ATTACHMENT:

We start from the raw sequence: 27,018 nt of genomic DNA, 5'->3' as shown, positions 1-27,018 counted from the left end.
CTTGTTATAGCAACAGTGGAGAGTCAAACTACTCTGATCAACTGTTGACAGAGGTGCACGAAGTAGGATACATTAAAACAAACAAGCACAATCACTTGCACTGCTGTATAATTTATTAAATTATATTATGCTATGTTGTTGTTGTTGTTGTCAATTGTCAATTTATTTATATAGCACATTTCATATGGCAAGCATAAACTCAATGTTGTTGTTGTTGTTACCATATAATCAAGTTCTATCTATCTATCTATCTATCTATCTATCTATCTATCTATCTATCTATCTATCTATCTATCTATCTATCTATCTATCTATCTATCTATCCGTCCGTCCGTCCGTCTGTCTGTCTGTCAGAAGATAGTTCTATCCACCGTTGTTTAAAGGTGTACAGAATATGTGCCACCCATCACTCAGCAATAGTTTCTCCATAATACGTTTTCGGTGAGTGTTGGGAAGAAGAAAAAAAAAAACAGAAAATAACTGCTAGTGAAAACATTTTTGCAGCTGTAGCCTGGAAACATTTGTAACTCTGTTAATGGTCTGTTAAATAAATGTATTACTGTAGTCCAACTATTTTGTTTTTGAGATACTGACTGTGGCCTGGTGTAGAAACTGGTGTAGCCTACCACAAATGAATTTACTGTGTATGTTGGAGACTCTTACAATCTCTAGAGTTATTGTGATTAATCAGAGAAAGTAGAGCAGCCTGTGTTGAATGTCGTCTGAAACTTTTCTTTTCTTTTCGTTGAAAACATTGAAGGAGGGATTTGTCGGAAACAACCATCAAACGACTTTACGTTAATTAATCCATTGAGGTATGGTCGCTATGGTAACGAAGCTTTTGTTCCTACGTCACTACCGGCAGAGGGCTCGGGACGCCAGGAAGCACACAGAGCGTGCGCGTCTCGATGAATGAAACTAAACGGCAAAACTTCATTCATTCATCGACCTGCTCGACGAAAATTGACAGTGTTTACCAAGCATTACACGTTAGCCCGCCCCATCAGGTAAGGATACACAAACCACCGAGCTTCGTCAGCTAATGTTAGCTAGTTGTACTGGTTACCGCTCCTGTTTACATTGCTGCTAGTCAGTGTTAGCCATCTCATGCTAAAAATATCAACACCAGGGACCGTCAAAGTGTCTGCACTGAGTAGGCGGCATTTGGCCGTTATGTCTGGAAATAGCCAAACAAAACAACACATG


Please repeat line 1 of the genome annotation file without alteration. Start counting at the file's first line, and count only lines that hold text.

We start from the raw sequence: 27,018 nt of genomic DNA, 5'->3' as shown, positions 1-27,018 counted from the left end.